In almost every Neil Gaiman interview I’ve seen or heard he is inevitably asked the question all creative types despise. Where do you get your ideas from? At least Gaiman has a sense of humour. In the past he has answered this by saying, ‘From the Idea-of-the-Month Club,’ or ‘From a little ideas shop in Bognor Regis.’ Nowadays he keeps it simple: ‘I make them up. Out of my head.’

Because the truth is no one knows where ideas come from. I once heard a poet say his best poems fizzed past on a runaway train and if he didn’t grab them with both hands, at that very second, they would be gone forever, never to return.

I always loved the way John Cleese and Michael Palin used to write. They knew ideas don’t arrive fully formed. It takes work to find them. The stars of Monty Python would sit in a cabin in the woods and talk absolute shite, sometimes for hours, before the bare-boned idea for a sketch popped out. They’d worked out the magic ingredient. Riff and talk and riff and talk and risk.

Sometimes you’re lucky. Sometimes, for whatever reason, ideas do just arrive. But it doesn’t mean they’re any good. How many times have we scribbled down an idea at two in the morning and woken too embarrassed to even read it aloud to the dog.

The master of surrealism Salvador Dali pushed the limits of creativity, almost forcing his brain to dance on the spot. He used to slouch in his chair and in his right hand he held a key. Beneath his hand was an upside-down plate. The second he fell into a deep sleep, his hand released the key which clanged onto the plate, at which time he awoke to a fresh pallet of ideas. Which is cheaper than drugs.

Feel free to share what works for you in comments. I’ll think about what’s worked for me and post some more ideas next time.

Over and out.


Who could ignore John Cleese’s genius?

A Fish Called Wanda. Fawlty Towers. The Ministry of Silly Walks.

But what makes the man tick – and how did he arrive at such lunacy?

Firstly, he has rules – particularly if you’re in a group – when coming up with ideas. Here are a few:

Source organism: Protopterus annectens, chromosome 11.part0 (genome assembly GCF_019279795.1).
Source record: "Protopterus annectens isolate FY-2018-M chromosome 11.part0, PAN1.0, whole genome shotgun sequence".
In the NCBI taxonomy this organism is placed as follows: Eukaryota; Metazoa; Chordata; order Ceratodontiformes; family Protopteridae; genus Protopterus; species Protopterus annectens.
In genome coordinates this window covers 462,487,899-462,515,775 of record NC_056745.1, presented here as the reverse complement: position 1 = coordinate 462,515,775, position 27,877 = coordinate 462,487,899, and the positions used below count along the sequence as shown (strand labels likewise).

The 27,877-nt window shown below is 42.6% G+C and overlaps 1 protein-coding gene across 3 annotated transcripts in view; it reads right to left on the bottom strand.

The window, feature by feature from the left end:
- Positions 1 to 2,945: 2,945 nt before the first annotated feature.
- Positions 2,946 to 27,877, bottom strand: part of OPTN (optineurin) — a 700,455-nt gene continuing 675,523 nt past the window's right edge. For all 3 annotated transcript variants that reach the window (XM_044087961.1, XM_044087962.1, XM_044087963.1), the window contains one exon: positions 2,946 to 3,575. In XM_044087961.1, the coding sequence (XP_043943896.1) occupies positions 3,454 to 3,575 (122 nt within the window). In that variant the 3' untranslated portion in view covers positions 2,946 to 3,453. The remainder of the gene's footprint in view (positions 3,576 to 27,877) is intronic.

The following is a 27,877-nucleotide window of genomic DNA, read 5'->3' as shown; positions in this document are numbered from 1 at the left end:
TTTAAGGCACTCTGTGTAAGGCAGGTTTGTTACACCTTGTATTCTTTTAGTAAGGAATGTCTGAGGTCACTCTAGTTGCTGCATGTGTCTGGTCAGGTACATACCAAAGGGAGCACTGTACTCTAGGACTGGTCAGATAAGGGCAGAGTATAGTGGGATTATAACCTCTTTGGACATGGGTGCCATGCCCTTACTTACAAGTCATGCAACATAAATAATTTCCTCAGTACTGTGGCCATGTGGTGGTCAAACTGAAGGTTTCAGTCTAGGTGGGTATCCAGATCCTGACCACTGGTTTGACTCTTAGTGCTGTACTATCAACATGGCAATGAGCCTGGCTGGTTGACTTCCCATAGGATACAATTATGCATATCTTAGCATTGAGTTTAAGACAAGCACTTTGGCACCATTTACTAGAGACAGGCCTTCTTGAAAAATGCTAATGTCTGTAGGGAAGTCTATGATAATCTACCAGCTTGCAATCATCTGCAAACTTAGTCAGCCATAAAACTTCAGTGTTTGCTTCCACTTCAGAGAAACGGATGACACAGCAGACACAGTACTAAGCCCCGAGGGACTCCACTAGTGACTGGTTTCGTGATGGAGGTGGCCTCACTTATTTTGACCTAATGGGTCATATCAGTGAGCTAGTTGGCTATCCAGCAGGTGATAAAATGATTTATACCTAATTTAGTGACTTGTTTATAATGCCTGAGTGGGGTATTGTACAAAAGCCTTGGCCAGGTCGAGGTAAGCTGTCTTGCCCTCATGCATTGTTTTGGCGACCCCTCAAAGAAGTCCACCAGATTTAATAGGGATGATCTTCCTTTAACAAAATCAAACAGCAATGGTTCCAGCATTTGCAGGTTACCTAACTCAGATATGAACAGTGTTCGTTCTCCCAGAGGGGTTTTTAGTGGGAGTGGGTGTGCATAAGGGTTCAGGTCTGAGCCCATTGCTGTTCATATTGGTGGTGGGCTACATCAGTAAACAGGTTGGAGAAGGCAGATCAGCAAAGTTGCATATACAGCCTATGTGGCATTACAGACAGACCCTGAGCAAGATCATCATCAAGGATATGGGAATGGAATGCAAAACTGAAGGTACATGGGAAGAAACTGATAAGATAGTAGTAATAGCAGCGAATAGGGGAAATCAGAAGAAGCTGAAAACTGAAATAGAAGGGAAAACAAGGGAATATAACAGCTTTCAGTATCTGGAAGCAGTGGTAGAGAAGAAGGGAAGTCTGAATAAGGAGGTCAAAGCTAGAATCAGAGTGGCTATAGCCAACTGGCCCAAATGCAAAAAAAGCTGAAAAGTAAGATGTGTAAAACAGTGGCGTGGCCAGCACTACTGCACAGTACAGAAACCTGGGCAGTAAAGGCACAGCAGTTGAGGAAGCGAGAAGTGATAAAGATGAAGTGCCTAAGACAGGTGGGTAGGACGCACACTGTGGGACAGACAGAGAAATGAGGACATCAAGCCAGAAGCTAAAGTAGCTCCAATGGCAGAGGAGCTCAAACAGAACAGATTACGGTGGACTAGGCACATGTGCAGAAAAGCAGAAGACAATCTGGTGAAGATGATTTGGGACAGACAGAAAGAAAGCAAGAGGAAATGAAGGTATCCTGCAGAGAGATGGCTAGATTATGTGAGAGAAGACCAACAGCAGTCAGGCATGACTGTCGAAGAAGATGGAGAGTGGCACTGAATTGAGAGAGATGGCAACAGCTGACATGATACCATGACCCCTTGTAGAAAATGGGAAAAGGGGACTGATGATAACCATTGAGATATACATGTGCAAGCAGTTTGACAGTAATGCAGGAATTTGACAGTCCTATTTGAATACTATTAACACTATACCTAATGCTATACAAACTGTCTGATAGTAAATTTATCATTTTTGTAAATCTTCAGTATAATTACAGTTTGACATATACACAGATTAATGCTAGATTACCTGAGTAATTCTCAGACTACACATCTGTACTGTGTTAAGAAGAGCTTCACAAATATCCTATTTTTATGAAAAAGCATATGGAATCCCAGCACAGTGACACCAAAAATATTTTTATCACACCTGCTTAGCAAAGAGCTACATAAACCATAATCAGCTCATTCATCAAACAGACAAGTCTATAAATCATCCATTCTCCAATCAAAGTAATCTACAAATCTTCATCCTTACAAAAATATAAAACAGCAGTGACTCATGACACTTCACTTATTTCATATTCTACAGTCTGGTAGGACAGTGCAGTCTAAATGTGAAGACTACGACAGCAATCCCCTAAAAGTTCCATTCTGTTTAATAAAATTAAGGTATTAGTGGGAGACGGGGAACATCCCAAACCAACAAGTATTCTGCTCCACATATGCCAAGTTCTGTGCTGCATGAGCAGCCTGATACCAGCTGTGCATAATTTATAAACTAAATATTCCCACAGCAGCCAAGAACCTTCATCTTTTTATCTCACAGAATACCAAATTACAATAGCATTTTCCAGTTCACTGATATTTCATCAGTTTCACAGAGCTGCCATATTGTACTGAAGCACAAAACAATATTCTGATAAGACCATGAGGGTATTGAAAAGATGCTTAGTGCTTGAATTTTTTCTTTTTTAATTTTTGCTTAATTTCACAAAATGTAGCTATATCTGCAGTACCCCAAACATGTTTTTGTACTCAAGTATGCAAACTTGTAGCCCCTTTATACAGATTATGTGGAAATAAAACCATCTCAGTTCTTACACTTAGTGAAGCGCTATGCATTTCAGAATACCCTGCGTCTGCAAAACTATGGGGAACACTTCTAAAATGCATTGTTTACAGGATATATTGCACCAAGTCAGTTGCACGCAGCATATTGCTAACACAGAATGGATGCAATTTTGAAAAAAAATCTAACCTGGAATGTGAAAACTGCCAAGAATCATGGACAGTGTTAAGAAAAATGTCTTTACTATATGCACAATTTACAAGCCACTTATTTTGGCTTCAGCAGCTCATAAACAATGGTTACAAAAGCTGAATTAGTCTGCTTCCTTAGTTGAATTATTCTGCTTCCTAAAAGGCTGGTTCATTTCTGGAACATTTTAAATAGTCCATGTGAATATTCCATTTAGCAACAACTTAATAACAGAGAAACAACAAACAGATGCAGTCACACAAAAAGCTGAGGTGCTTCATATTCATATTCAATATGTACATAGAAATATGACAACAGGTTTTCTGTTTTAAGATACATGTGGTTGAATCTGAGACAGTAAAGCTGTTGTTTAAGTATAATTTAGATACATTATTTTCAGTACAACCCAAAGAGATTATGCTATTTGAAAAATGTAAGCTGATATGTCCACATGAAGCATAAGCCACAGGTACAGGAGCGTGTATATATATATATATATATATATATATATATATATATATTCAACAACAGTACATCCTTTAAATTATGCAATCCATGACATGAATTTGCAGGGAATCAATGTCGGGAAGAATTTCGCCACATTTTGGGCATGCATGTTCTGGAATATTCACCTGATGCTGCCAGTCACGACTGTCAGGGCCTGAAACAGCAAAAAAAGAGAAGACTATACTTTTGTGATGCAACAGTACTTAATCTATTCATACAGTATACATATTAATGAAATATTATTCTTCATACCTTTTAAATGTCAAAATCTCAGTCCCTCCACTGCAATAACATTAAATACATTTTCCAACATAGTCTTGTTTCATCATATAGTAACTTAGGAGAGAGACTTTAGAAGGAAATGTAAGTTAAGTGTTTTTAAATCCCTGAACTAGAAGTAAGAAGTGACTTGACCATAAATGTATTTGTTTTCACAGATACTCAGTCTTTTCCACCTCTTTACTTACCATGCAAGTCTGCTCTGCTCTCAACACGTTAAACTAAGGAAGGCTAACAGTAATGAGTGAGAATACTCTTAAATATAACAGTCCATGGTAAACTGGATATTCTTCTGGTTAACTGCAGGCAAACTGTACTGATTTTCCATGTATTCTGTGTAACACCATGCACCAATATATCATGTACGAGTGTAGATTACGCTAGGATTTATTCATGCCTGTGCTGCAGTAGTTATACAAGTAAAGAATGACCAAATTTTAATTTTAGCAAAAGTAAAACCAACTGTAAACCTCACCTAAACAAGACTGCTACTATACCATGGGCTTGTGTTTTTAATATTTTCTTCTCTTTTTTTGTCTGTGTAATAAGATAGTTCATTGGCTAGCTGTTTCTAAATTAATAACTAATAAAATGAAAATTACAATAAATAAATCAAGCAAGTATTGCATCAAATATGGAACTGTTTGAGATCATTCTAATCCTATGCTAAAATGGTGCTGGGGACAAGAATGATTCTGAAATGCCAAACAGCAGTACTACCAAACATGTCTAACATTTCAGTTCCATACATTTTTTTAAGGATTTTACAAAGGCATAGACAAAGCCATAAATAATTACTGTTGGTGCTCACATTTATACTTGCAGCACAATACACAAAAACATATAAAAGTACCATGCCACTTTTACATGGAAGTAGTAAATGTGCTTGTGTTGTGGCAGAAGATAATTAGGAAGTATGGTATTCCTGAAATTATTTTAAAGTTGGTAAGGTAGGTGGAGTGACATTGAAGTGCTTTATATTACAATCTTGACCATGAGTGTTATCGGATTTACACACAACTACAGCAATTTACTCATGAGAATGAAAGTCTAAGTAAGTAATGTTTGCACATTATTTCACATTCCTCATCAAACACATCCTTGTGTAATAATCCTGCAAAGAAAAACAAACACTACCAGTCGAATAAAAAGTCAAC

In order to create the right environment for creativity you must avoid people conflict and personality conflict. Personality clashes stand in the way of ideas generation. (Get rid of the nay-sayers.)

Avoid those that hijack the creative process through either a passion for their own ideas or due to people conflict within the group. (Just because they’re loudest doesn’t mean their idea is strongest.)

Stimulating physical surroundings will add to creativity and a boring environment will do the opposite. (Get out of the goddamn office! Quit staring at the walls. Go for walk. Some of the best ideas arrive in the shower, though I realise that’s not always considered a group activity.)

You need at least an hour to generate an idea. It takes 20 mins to slow your mind down from feeling time pressured and task orientated. (I read that Cleese and Palin used to escape to a log cabin in the woods to write. For the first hour they spoke complete rubbish: how’s your family; still got tennis elbow; oh, look, a dead cockroach. Only after this ‘download’ were they ready to think, construct and write.)

You’ll get better ideas from people who are relaxed and ready to think about ideas. Allow new thoughts in.

It’s important that creative people are given real deadlines not fake deadlines. Creative people need pressure off to generate ideas.

Most ideal number for a productive creative group is no more than 8.

(Good luck in the shower. Don’t forget the notepad.)